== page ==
So, what did you do on International Museum Day?
Because I have been following museum pages on Facebook, I made myself available for the day. It was difficult choosing which institution I would visit. Ultimately, after answering the question “How many times would I get to attend an opening?” I knew where I would go.
The National Museum of Natural History (NMNH) officially opened its doors to the public last Friday, May 18. There have been teases and previews since last year, so there was so much hype over the event and they expected a swelling number of visitors. Besides those who had been granted early access to the exhibits, no one knew what they would see in the museum.
When I arrived around 1:30 PM, there was a long line from the door of the museum to the next building. That meant I would be standing under the summer sun for some time. And just my luck, I left my umbrella in my other bag. My cap was doing little to shade me. So I braced myself for a sweat fest.
After what felt like a glacial pace of over 20 minutes of waiting, I found myself in the comforts of the museum’s air-conditioning. Once the routine check of the bag and registration was over (plus being told my bag was small so I didn’t need to leave it at the counter), I was allowed to explore the building.
NMNH is a tall building. The government decided to repurpose the old Agriculture and Commerce Building, which was built in 1940. Its designer was Filipino architect Antonio Toledo, who incorporated a neoclassical look to the building. Sometime after WW2, it housed the Tourism department and was its previous occupant until it was given to the museum folks. For years, there have been calls to have a natural history museum, a building dedicated to presenting the local flora and fauna to the public. NMNH is a dream come true for a number of people.
Any visitor at the museum would be greeted by the towering Tree of Life, which stands at the center of the building and doubles as an elevator shaft. It has lattice pattern that allows natural light to enter from the ceiling. It was created by Dominic Galicia Architects and interior design firm Periquet Galicia, Inc.
But no one could go near the Tree of Life without passing by the replica of the great late Lolong, the big saltwater crocodile captured in Agusan del Sur on September 3, 2011. He was 6.17 m. (20 ft. 3 in.) long and weighed 1,075 kg. (2,370 lbs.). His size was so remarkable that he gained an entry in the Guinness World Records as the largest crocodile in captivity. He died on February 10, 2013; he was about 50 years old. He was named after Ernesto “Lolong” Goloran Cañete of the Palawan Crocodile and Wildlife Reservation Center, one of the hunters that captured him. His remains are also on display at another exhibit.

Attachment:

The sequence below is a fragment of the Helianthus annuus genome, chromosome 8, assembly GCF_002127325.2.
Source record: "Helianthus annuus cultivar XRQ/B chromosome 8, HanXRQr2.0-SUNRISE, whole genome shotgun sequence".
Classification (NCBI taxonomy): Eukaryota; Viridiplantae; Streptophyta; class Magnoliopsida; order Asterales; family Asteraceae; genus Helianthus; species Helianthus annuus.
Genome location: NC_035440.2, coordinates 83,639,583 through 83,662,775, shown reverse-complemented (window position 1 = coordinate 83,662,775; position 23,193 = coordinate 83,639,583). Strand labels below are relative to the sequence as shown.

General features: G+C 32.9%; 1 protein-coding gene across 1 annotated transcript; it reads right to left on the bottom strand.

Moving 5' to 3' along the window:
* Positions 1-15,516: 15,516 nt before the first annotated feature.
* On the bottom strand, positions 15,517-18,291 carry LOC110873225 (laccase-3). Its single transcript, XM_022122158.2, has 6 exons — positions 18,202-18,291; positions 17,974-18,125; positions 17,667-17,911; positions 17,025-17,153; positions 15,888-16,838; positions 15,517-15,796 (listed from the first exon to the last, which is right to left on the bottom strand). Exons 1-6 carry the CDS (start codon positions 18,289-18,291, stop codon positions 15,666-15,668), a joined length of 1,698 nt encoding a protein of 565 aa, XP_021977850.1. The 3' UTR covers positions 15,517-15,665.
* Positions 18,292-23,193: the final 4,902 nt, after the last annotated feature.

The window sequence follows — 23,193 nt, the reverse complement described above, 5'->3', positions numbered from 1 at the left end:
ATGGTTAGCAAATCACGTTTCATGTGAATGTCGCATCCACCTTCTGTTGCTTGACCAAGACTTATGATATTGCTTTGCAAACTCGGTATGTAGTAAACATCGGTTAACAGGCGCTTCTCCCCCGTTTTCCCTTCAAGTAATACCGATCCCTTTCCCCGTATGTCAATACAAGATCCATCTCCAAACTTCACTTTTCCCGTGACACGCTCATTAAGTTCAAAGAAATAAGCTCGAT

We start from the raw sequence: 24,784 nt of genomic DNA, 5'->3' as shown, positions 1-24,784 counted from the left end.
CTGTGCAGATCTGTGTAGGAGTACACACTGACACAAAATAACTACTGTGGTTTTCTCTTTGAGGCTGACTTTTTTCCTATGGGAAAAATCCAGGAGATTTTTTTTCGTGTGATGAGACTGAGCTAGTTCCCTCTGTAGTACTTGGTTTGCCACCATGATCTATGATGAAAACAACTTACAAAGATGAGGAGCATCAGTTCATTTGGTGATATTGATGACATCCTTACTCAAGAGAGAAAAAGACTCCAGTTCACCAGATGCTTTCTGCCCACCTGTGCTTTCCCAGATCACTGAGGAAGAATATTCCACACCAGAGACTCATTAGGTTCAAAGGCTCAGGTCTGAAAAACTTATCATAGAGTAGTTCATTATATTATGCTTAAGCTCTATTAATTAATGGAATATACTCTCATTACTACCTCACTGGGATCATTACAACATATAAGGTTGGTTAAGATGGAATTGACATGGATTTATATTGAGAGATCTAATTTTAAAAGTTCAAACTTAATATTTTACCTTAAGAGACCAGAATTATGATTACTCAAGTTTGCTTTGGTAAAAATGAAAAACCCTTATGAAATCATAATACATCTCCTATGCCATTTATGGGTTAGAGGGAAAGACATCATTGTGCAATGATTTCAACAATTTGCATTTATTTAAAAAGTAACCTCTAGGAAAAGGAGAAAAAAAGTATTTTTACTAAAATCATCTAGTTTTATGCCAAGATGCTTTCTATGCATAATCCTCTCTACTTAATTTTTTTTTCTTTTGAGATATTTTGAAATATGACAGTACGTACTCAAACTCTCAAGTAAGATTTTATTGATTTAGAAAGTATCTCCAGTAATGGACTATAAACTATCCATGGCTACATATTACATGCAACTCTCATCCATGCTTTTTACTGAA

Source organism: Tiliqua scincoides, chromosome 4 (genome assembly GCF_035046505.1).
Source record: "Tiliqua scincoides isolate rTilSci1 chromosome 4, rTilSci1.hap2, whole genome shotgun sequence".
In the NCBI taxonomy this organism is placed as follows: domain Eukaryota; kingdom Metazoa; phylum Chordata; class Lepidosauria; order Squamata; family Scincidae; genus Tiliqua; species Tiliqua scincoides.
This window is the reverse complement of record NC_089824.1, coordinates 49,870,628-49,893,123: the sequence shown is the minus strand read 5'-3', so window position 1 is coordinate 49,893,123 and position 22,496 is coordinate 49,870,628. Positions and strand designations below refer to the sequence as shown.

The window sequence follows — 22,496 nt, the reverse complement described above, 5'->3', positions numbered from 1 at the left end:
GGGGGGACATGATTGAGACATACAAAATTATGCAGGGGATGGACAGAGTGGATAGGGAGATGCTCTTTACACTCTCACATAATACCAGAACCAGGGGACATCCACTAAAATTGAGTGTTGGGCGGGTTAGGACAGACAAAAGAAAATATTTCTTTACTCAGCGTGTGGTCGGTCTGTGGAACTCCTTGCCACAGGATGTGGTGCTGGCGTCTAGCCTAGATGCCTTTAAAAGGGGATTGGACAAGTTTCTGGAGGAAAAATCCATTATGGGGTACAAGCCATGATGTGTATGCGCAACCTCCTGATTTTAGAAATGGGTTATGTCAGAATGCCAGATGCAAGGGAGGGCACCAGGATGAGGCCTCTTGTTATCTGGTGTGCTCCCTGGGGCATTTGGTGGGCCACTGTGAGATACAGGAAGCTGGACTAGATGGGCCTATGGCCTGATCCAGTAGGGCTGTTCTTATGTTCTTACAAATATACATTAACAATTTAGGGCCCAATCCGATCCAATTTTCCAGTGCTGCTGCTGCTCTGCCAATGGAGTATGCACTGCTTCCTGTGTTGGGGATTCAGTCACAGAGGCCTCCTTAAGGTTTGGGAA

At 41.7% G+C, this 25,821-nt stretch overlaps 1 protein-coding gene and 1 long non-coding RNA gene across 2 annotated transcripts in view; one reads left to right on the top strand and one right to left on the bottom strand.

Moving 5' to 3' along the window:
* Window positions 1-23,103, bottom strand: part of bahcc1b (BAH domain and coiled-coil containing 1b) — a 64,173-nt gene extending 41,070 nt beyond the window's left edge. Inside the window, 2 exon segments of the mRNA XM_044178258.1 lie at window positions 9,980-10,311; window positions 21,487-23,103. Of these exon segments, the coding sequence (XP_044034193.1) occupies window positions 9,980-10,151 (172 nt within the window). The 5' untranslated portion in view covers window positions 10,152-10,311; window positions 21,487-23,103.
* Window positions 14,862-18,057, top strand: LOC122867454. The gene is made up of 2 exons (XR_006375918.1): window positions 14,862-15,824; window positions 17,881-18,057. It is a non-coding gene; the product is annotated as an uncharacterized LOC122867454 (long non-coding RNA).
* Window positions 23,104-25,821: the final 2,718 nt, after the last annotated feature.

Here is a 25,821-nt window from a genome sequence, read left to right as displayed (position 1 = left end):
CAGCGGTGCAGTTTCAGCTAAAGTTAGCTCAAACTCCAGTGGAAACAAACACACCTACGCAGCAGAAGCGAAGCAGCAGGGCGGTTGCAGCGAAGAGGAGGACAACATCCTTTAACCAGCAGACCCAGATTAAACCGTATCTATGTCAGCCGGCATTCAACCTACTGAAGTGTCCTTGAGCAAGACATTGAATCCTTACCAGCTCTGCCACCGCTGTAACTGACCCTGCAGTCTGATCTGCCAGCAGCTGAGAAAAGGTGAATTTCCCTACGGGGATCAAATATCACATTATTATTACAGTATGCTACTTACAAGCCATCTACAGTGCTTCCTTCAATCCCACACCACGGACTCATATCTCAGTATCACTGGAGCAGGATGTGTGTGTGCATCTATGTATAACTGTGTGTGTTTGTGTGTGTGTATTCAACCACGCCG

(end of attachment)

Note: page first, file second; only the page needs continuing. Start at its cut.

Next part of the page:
One feature that visitors would easily miss is the stuffed remains of Tinuy-an, a female Philippine eagle that was released in 2008, the same year that male eagle Kagsabua was captured and eaten by a farmer.
The museum has six floors, each one dedicated to a certain group of plants and animals or their remnants. The higher you get in the building, the more species you will see; some as replicas, others taxidermied, and the rest rendered in either ink or paint.
During the opening day of NMNH, 3,757 people visited the museum. I am proud to be one of them.
Just before leaving the compound, swing by the rear entrance of the museum to see huge boulders that came from the Mayon Volcano during one of its explosions over a century ago.
If you will visit NMNH, they are open from Tuesday to Sunday, from 10 AM to 5 PM—but they stop receiving visitors at 4:30 PM. Because it is summer, bring an umbrella or whatever form of shade you have, like a hat or shades or even wear sunscreen. Also, have water with you. Waiting time lasts anywhere between 15 minutes to more than an hour. Big bags have to be deposited at the counter. Monopods and tripods are not allowed at the museum. Also, entrance to all national museums – except for the Planetarium – is permanently free.
National Museum of Natural History
T.M. Kalaw Ave., Luneta Park, Ermita, Manila